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Abandoned mine could release arsenic

Federal officials are scrambling to clean up a crumbling, abandoned northern gold mine that is in imminent danger of releasing massive amounts of arsenic, asbestos and other toxins.

"It's pretty scary stuff," said Mark Palmer, senior adviser on Aboriginal Affairs and Northern Development's Giant Mine Project, which describes a proposed cleanup of collapsing, poison-filled buildings and caverns on the shore of Great Slave Lake as an emergency response.

"We are worried they are going to fall down and if that happens there will be a release."

The Giant Mine just outside Yellowknife was an economic mainstay for 50 years. But its gold was locked within crystals of arsenopyrite, and after the mine finally closed in 2004, about 237,000 tonnes of highly toxic, water-soluble arsenic trioxide remained on the site.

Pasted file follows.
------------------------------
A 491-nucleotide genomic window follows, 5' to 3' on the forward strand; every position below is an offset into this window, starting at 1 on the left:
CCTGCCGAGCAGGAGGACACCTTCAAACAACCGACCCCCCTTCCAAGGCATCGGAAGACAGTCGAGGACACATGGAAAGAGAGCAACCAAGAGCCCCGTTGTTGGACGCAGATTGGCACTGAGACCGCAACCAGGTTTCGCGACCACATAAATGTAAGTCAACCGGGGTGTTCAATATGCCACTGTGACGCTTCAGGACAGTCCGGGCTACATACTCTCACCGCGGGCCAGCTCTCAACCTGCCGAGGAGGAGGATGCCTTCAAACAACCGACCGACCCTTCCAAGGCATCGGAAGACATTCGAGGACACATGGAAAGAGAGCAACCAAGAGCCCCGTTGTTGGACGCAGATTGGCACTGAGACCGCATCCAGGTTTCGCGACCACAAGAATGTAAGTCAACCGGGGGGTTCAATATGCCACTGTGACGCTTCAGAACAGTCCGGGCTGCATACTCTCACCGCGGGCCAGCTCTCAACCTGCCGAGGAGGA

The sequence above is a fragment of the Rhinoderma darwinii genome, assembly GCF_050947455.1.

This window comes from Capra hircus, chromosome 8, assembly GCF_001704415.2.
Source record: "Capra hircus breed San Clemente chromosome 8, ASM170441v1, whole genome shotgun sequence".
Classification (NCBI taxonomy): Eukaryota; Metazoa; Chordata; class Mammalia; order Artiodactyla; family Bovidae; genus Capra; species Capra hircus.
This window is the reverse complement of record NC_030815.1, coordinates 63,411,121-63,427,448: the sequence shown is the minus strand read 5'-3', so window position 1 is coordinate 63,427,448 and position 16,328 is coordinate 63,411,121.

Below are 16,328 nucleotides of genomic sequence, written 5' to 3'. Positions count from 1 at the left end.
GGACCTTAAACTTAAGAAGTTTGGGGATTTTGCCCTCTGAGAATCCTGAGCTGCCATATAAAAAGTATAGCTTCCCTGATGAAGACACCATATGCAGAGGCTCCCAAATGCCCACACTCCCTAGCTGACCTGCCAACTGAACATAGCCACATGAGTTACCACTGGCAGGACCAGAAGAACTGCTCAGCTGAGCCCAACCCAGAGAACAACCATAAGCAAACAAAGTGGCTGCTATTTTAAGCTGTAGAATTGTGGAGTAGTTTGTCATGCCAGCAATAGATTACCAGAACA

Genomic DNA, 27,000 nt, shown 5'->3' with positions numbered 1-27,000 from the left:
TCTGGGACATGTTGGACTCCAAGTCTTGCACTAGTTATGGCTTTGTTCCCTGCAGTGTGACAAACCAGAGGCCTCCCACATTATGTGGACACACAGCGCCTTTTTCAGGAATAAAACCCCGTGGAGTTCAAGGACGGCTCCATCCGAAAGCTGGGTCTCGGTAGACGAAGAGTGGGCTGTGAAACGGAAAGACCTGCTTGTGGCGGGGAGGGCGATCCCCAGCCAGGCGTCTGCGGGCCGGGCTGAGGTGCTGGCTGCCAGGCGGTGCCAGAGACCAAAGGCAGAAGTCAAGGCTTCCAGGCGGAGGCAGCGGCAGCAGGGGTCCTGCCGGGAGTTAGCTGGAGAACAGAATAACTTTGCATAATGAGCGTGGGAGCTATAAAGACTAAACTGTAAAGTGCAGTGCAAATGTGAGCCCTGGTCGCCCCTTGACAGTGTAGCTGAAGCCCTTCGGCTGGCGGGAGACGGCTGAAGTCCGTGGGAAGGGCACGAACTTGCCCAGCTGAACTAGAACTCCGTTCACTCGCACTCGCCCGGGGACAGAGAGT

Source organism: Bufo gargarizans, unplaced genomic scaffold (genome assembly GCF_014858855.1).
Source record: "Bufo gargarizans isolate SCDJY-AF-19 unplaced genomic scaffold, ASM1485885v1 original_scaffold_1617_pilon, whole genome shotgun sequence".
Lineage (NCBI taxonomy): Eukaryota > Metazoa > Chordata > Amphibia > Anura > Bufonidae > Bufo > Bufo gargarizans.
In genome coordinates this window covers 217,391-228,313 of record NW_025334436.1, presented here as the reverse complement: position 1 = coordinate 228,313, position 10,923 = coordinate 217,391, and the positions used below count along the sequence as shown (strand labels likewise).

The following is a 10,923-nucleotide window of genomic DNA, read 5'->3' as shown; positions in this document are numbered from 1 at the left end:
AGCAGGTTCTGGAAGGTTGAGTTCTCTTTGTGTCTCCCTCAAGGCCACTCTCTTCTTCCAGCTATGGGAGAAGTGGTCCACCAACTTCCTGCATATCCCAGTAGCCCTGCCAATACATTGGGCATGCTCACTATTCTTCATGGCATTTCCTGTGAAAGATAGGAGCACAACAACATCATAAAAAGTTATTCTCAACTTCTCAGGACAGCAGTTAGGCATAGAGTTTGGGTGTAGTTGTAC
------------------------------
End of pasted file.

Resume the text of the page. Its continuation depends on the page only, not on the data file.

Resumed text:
Most of the arsenic was blown back underground, where huge dustpiles of it sit in 15 subterranean chambers, some big enough to swallow an 11-storey building. About 3,600 cubic metres of arsenic and arsenic-contaminated material remain in surface structures, uncontained and, in many cases, exposed to the elements.

A $488-million plan to clean up the site and freeze the underground arsenic in place, Canada's biggest environmental cleanup — is before northern environmental regulators. But engineering reports say the buildings and some of the underground caverns have deteriorated so badly that the cleanup must begin as soon as possible to contain various poisons, which also include mercury, cyanide and PCBs.

"Many of the underground elements are showing signs of failure, including the formation of a sinkhole at the surface," says the department's application for the emergency cleanup.

"There is the potential for significant impacts to the environment and injury to humans through falling cladding, partial building collapse and arsenic and asbestos exposure to humans and wildlife."

Arsenic poisoning starts with headaches, confusion, severe diarrhea and drowsiness. When the poisoning becomes acute, symptoms may include diarrhea, vomiting, blood in the urine, cramping muscles, hair loss, stomach pain and more convulsions.

The Canadian Press


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